Hockey is a team sport, but even as a team sport it’s built up of lines and pairings that determine the outcome. It is very difficult in hockey to evaluate the individual. In sports like baseball, each player has a specific role and can be measured based on specific standards at that position. You either hit the ball or you don’t, you throw a strike or a ball etc. Every assist has a goal scorer, without the scorer there’s no assist every goal has an assist (ok there are a number of exceptions). Every goal has a supporting cast, and a defense (I will get to this in the future). When considering an individual performance, line mates are key. For example, was Carter in
In order to discover how players do in certain complicated circumstances one needs a list of every second the player is on the ice, problem is this is a lot of data. The NHL provided two methods for analysis shift charts (optical recognition anyone...) and time sheets, however the time sheets were only provided from mid January until the end of the season. The problem is with the shift charts: they are images that have 540 (or 520) pixels length wise, meaning every pixel represents 6 to 8 seconds (depending on the length of the game), resulting in unknown errors. Also, on the score sheets, big black bars represent goals and potentially hide 12-16 seconds of data creating additional problems. Thankfully the time sheets do not have these problems and will make 2006-2007 data collection a lot more pleasant.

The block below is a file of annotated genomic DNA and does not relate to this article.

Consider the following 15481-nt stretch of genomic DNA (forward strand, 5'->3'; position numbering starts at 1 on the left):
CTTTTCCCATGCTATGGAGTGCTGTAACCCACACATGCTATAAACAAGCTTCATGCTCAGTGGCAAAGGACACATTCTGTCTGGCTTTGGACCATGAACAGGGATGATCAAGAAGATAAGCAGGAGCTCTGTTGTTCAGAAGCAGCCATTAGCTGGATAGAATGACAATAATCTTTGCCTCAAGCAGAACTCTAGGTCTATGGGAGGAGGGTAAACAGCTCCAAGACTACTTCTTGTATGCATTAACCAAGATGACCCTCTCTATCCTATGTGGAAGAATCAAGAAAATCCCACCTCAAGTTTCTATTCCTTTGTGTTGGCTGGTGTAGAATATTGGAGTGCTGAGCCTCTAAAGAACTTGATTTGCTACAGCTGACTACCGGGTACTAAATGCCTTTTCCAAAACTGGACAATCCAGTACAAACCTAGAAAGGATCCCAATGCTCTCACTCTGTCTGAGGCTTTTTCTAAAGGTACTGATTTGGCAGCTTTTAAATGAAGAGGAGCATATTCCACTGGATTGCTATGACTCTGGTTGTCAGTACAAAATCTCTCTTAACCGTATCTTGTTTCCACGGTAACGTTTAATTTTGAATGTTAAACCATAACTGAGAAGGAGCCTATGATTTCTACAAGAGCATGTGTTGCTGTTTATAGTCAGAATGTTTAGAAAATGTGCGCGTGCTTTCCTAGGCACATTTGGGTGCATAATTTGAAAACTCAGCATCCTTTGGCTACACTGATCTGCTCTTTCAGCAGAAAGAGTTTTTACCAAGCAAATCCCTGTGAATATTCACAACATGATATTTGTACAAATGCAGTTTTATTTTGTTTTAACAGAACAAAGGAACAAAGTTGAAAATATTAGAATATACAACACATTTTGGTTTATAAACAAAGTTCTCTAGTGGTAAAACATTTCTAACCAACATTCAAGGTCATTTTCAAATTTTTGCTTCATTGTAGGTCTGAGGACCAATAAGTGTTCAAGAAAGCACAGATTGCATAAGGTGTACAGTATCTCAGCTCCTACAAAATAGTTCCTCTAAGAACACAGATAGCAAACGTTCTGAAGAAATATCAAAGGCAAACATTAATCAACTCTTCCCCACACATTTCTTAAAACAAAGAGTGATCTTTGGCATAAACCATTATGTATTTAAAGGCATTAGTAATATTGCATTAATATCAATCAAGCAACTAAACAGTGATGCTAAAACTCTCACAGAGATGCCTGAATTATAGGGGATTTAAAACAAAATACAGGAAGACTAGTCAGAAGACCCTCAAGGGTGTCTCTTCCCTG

I could use this data for counting 5 on 3 and power-play situations, but I stuck to my older code use penalties to determine when the 5 on 3 situations occur, I will likely convert to using the shift data to determine these events, but at this time this works better. So now I have: every second a player is on the ice and the number of players on the ice for each team. I can easily combine them in anyway to determine how much 5 on 3 time an individual received, or how often a line played together as a percent of each individual or just as an aggregate. In this study, I choose to only look at two players together [Displaying the information for three players would be complicated]
Example*: Jovanovski and Naslund. Naslund was one of the Canucks leaders in terms of minutes played on the power-play, but the top power-play unit struggled in the second half of the season. Was this random, or was this a function of a larger problem? Naslund spent 46% of his power-play time with Jovanovski (who missed half the season); however, Naslund had 61% of the power-play goals scored with Jovanovski, meaning in 54%, the rest of the time, he got only 39% of the goals. However in the other direction: Jovanovski who spent 243 minutes on the power-play spent 84% of his time with Naslund, got 96% of his goals with Naslund, that is quite a tandem!
What the above example shows is two players who help each other both do better when they are together. There are many examples where the benefits only go one way, or both hurt each other, what’s useful about the above example is the fact that these two spent well over 200 minutes together so the statistics are reasonably accurate. As an aside, statistics like this make me nervous about the new season as a Canucks fan.